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    #1

    Which as subject

    Hi, when "which" is the subject without nouns after that in the following sentences, can the verb after "which" be in the plural form if I would like to use "which" to refer to the things that are plural?


    For example:


    *A: I read many books. B: Which "make" you want to read again?


    *A: There are many defective piece of the item in the batch. But It can't
    be sure which "have" been sold out?


    *A: I got some tools. B: Which "are" more useful?


    *Which "contain" more vitamin C, oranges or lemons?



    Are the sentence grammatically correct?

  1. Charlie Bernstein's Avatar
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    #2

    Re: Which as subject

    Quote Originally Posted by ebay1986 View Post
    Hi,

    When "which" is the subject without nouns after that in the following sentences, can the verb after "which" be in the plural form if I would like to use "which" to refer to the things that are plural?

    When the question "Which?" can be answered by "Them," "Those," "They," or "These," treat it as a plural.


    For example:


    *A: I read many books. B: Which "make" you want to read again?


    *A: There are many defective pieces of the item in the batch. But I can't
    be sure which "have" been sold.


    *A: I got some tools. B: Which "are" more useful?


    *Which "contains" more vitamin C, oranges or lemons? When you say "or," the answer must be just one of the two fruits, so it's singular.



    Are the sentences grammatically correct? All but the last one.
    Interesting question!
    I'm not a teacher. I speak American English. I've tutored writing at the University of Southern Maine and have done a good deal of copy editing and writing, occasionally for publication.

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    #3

    Re: Which as subject

    It should be Which contain more vitamin C, oranges or lemons? "Which" refers to plural nouns so it's plural.To use the singular verb, you'd need singular nouns: Which contains more vitamin C, an orange or a lemon?
    I am not a teacher.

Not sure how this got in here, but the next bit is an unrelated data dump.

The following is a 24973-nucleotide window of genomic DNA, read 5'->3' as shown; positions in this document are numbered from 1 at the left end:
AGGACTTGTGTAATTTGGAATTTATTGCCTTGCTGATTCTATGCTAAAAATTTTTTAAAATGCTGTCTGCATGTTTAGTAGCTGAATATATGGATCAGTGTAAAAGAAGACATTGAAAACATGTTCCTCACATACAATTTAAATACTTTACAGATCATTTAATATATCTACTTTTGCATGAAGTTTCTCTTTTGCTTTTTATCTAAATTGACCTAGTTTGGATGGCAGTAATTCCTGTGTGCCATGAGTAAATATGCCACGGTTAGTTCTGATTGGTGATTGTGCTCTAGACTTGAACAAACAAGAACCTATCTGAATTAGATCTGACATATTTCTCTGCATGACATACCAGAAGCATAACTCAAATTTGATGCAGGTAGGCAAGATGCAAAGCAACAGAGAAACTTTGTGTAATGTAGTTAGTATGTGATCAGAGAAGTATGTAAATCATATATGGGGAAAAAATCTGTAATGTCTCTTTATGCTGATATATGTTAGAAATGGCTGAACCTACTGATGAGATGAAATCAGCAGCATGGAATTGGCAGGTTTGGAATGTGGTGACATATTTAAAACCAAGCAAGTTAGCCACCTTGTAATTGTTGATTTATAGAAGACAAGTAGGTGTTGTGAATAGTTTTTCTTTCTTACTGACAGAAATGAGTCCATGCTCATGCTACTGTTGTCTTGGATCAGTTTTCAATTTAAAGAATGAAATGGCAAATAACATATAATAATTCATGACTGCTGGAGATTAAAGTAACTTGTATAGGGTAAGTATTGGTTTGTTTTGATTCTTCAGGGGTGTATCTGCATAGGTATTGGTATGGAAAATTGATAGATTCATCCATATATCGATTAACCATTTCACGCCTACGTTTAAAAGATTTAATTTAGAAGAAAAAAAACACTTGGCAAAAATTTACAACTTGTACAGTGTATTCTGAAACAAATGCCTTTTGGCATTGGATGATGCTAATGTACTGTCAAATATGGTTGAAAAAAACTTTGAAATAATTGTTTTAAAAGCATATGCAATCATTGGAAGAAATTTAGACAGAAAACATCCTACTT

2. Roman55's Avatar
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    #4

    Re: Which as subject

    Although, strictly (not to say pedantically) speaking, the use of the plural appears to be grammatically correct, I'm not at all sure that it is.

    The underlying meaning of the question, 'Which contains more vitamin C, oranges or lemons?' is 'which of them is richer in vitamin C?' This in turn means 'concentration of vitamin C by volume/weight' not per piece of fruit.

    So, 'which contains more vitamin C…?' means 'which categorie contains…?' and seems perfectly natural and correct, to me.

    The use of the plural 'contain' would be correct if the question were really about a number of oranges and a number of lemons, but you would have to specify how many of each in order to be able to answer the question.
    I am not a teacher

  3. Charlie Bernstein's Avatar
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    #5

    Re: Which as subject

    Yup! I'm correcting myself! Since lemons and oranges are both plural, OF COURSE "contain" should be plural - whether lemons contain more or oranges contain more!

    So sorry, Ebay, your fourth sentence is fine!
    I'm not a teacher. I speak American English. I've tutored writing at the University of Southern Maine and have done a good deal of copy editing and writing, occasionally for publication.

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